Christa pitched an idea for a column about entrepreneurship to  She wanted to interview successful entrepreneurs and gain courage and confidence from their stories.  Over the course of 15 months in 2009 and 2010, she interviewed over one hundred entrepreneurs.  Christa turned twenty-seven of these interviews into a book entitled Hope in Progress: 27 Entrepreneurs Who Inspired Me During the Great RecessionHope in Progress is available online and through Kindle.  Now that Christa had the courage and determination, she needed her idea.

Compass Yoga became the focus of Christa’s newfound entrepreneuring spirit.  She always had a passion for teaching and had developed a passion for yoga as well.  These dual passions prompted her to train as a yoga instructor.  As she progressed through training, she discovered that the traditional studio business model for yoga left much to be desired.  “It seemed ridiculous to me that there wasn’t a way for yoga teachers to make a living wage.  With my business, finance and yoga background, there had to be a better way to get paid to do this.”  Christa determined to find a way to make yoga financially viable.

Christa’s training inspired a strong belief in the healing powers of yoga.  “The more I saw articles in The Times about people struggling with diabetes and heart diseases – I knew yoga and meditation could help with that.  Wow!  There is a lot of opportunity there.”  An advocate for the healing power of yoga and meditation, and recognizing the weaknesses in our current healthcare system, Christa envisions a way to blend yoga and meditation with western medicine to offer preventative, holistic medical care.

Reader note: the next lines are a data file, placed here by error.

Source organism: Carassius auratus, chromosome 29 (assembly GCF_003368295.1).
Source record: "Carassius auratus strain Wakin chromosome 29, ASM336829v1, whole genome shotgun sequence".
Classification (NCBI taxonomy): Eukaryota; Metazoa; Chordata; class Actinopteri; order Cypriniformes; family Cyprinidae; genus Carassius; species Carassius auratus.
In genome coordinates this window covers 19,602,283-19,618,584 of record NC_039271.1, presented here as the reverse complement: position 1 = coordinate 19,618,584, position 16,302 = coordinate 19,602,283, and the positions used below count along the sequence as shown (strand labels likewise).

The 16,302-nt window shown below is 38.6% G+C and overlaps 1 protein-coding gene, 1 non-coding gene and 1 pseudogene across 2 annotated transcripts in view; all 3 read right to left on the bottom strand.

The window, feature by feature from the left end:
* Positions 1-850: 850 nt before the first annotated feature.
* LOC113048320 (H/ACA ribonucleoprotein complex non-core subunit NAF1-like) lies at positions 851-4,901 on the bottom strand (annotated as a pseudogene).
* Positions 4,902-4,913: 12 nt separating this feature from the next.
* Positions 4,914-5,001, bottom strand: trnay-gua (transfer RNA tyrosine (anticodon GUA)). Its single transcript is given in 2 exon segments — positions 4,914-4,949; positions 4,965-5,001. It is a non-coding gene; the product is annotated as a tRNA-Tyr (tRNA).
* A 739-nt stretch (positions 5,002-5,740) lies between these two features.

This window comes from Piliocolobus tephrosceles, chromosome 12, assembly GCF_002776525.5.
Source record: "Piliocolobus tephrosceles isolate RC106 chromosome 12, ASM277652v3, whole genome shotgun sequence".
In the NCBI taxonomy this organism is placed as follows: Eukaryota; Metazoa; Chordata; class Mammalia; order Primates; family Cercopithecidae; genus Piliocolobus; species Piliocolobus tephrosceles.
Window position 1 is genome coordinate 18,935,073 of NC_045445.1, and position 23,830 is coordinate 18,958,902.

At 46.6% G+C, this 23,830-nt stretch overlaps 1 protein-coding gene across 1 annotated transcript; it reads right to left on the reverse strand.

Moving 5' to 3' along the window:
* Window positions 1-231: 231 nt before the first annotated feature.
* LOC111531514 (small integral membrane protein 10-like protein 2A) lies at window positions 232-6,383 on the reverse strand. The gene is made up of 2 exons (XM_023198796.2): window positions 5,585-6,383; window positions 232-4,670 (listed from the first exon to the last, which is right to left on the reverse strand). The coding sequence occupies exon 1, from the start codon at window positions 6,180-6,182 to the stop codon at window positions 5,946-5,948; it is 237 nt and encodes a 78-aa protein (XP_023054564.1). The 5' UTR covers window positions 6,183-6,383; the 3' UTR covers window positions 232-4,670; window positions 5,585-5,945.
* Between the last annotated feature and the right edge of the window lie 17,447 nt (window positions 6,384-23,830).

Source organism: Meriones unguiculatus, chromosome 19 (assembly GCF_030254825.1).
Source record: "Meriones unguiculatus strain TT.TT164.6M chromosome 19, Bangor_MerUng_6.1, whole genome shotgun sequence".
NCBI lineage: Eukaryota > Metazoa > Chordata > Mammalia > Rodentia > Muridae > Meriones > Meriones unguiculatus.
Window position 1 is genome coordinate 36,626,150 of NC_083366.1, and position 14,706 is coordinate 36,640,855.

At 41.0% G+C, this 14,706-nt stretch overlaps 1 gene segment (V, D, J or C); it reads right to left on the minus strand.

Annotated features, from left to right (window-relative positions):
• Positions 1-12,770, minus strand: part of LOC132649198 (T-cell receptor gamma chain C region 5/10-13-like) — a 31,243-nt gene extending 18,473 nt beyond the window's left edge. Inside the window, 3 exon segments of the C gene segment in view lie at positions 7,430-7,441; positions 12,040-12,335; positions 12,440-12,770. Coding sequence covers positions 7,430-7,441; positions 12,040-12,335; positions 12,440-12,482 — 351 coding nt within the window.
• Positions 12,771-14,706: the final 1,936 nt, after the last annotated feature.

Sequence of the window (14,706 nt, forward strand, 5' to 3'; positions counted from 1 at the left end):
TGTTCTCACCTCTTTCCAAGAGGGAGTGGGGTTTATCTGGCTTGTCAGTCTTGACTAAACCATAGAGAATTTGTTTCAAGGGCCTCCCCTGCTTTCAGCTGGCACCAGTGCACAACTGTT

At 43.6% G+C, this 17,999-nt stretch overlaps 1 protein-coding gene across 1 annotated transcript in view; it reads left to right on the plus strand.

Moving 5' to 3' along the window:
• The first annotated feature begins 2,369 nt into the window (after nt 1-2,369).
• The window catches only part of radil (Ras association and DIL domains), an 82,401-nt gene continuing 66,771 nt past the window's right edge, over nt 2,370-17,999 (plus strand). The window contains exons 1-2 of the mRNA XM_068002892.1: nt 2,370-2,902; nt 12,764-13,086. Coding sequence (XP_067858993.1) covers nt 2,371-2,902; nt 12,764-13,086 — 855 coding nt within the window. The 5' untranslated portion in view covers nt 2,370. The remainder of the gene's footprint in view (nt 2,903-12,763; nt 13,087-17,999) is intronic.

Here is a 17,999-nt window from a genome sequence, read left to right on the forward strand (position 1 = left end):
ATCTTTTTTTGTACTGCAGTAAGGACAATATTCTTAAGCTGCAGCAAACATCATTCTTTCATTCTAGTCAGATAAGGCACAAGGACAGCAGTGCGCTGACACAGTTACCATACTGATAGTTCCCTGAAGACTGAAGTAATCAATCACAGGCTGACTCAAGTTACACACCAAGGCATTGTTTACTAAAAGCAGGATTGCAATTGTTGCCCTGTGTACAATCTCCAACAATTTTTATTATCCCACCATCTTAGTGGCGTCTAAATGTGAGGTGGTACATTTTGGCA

“We would look at a patient from a 360 degree view.  Someone could come to us no matter what the ailment, information could be shared across therapists and doctors to provide true holistic care to a client.”

The unique skill set developed during Christa’s eclectic employment history, her education, her passions, her front row seat to the recession, all contributed to the May 2010 founding of Compass Yoga.  Christa gathered and diverse collection of colleagues and friends to form a Board of Directors, all believing in the power of people healing themselves through alternative methods.

Christa invested her own savings, earned through her new product development work.  “My work in business and finance fuels the not-for-profit work I am passionate about.”  More importantly, using her own funds gave her control over Compass Yoga’s mission.  “I want to bring in grant money and donor money but, at the very beginning, I wanted to clearly define what we are doing.  I wanted us to shape the mission, not a fundraiser.”

Approximately one and a half years after its founding, Compass Yoga will soon have 501(c)(3) status.  Once its status is established, it will begin fundraising efforts targeting the public and private sectors.  Christa currently teaches yoga classes at Compass Yoga, as well as, hospitals, universities and other institutions in New York City.  Compass Yoga is already serving the needs of populations facing specific healthcare challenges, including veterans of the Iraq and Afghanistan wars.   Although Christa continues to work full-time, she plans for Compass Yoga to become her full time job.

Christa is proud of her accomplishments and happy to tell her story.  In addition to the article and other freelance writing projects, she maintains an inspirational blog called Christa in New York.

Sourtosweet is very excited that Christa has agreed to contribute a post here.  Stay tuned next week for an original Christa Avampato post designed to inspire.

“With enough will and determination your life can turn out the way you want it to turn out. – Christa Avampato

In the meantime, Christa, best wishes on continued career satisfaction and success!

If you are, or someone you know is, pursuing a passion despite this tough economy, please contact me here.

© sourtosweet